11 crazy facts about getting struck by lightning (and how to avoid it)
More than just a bolt from the blue; welcome to the wild world of lightning strikes.
The year was 1969 when Steve Marshburn was struck by lightning. He wasn’t out golfing or fishing, he was working inside a bank. Lightning found a path through an underground speaker at the drive-through window and worked its way to the stool where he sat.
"I still have the migraines," Marshburn told NPR. "The lightning – when it hit my back, it went up my spine, went to the left side of my brain and scorched it, came down, went out my right hand that was holding a metal teller stamp."
Which goes to show, lightning is an unruly beast; heard to predict and filled with surprises. And according to the National Weather Service, so far this year lightning strikes have killed at least 20 people in the United States, which is almost double the norm. Behind those strikes are some pretty wild facts. Consider the following:
1. Lightning strikes the United States about 25 million times a year. Although most lightning occurs in the summer, people can be struck at any time of year.
2. The idea of a lightning bolt finding and striking a person directly seems so random, but in fact, most people who were hurt or injured weren’t struck directly. People can fall victim to lightning striking a nearby object when the current jumps, as well as through conduction and ground current.
3. Because ground current strikes affect a much larger area than the other causes of lightning casualties – the current travels over the surface of the ground – this type causes the most lightning deaths and injuries. It's especially bad for livestock.
4. As evidenced by Marshburn’s experience, you don't have to be outside to be harmed by nearby lightning.
5. Brain injuries are the more common injury – rather than burns – from lightning strikes.
6. Lightning strikes can create enduring lifelong discomfort because they cause nerve damage that makes the nerves misfire, which the brain reads as pain.
7. Even though strikes are up this year, the number is much less than in the 1940s when 300 to 400 people died annually. John Jensenius from the National Weather Service explains, "Most homes had corded phones. So a corded phone, when people held it right up to their head, was a direct connection with wires outside." Also, more farmers sitting on open tractors added to the numbers.
8. While people think golfers are at highest risk, between 2006 and 2014, people fishing accounted for more than three times as many deaths as golfers, while camping and boating each were responsible for almost two times as many deaths as golf.
9. During the same period, the majority of victims were male between the ages of 10 to 60; almost two thirds of them were engaged in outdoor leisure activities before being struck.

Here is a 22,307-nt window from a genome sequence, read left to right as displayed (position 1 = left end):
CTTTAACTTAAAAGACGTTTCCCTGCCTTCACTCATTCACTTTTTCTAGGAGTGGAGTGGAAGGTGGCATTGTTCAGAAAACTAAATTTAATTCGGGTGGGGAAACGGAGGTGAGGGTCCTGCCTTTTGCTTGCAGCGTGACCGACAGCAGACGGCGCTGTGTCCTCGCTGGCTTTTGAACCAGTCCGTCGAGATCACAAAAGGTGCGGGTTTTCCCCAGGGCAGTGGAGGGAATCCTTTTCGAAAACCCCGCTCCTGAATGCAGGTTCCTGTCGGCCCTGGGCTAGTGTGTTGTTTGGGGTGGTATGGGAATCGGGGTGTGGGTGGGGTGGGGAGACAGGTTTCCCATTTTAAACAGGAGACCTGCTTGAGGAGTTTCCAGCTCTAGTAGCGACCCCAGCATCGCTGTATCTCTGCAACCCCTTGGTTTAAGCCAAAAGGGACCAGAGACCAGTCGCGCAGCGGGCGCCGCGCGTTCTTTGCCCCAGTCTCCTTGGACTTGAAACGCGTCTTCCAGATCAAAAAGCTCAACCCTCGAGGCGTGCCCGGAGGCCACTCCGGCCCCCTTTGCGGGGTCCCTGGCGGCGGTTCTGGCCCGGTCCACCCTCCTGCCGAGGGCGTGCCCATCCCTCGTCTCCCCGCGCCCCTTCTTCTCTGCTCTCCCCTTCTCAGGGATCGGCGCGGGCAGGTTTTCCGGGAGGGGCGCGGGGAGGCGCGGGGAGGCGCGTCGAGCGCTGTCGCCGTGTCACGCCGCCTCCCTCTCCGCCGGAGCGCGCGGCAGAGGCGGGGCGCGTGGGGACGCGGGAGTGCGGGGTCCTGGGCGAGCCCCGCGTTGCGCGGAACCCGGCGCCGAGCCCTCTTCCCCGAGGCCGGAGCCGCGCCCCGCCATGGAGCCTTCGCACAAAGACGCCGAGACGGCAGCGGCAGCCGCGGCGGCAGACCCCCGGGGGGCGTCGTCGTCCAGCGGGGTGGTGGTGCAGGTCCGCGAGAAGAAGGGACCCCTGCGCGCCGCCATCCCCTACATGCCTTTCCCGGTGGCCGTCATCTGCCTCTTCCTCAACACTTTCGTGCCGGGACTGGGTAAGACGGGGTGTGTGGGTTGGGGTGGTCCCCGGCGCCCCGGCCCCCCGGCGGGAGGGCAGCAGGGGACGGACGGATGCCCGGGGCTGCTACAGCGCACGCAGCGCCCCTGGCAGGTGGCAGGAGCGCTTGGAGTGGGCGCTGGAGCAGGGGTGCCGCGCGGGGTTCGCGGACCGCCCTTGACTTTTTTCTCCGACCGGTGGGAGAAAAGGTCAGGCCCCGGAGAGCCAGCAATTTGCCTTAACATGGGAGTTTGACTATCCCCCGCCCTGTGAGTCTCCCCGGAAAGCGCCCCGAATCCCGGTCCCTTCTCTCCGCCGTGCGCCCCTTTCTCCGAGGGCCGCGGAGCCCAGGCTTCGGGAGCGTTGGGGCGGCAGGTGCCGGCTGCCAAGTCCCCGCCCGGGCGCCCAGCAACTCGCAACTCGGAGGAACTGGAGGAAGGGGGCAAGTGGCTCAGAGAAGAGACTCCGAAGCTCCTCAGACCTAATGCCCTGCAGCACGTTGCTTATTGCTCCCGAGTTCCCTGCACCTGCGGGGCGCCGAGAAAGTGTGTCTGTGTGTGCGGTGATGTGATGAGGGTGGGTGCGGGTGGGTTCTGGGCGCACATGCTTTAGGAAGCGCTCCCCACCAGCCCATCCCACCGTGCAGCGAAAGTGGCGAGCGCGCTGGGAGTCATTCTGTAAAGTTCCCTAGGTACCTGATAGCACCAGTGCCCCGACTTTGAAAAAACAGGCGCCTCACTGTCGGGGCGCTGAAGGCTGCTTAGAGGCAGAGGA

10. To measure the distance of lightning, count the seconds between flash and thunder and divide by five; the number is how many miles the lightning is from you.
11. During thunderstorms, lightning can strike up to 10 miles away. That distance is when you can just begin to hear thunder, which is why safety experts urge us to go inside as soon as we hear a distant rumble. Many victims have been either heading to safety at the time of the fatal strike or were just steps away from safety.
In addition, follow these safety tips from the National Weather Service:
- When you hear thunder, immediately move to safe shelter: a substantial building with electricity or plumbing or an enclosed, metal-topped vehicle with windows up.
- Stay in safe shelter at least 30 minutes after you hear the last sound of thunder.
- Stay off corded phones, computers and other electrical equipment that put you in direct contact with electricity.
- Avoid plumbing, including sinks, baths and faucets.
- Stay away from windows and doors, and stay off porches.
- Do not lie on concrete floors, and do not lean against concrete walls.
If you are caught outside with no safe shelter anywhere nearby the following actions may reduce your risk:
- Immediately get off elevated areas such as hills, mountain ridges or peaks.
- Never lie flat on the ground.
- Never shelter under an isolated tree.
- Never use a cliff or rocky overhang for shelter.
- Immediately get out and away from ponds, lakes and other bodies of water.
- Stay away from objects that conduct electricity (barbed wire fences, power lines, windmills, etc.).
And in a story on lightning in The Week, Charlotte Huff also recommends to "look for a ravine or a depression. Spread out your group, with at least 20 feet between each person, to reduce the risk of multiple injuries. Don't lie down, which boosts your exposure to ground current. There's even a recommended lightning position: crouched down, keeping the feet close together."
This updated story was originally published in 2015.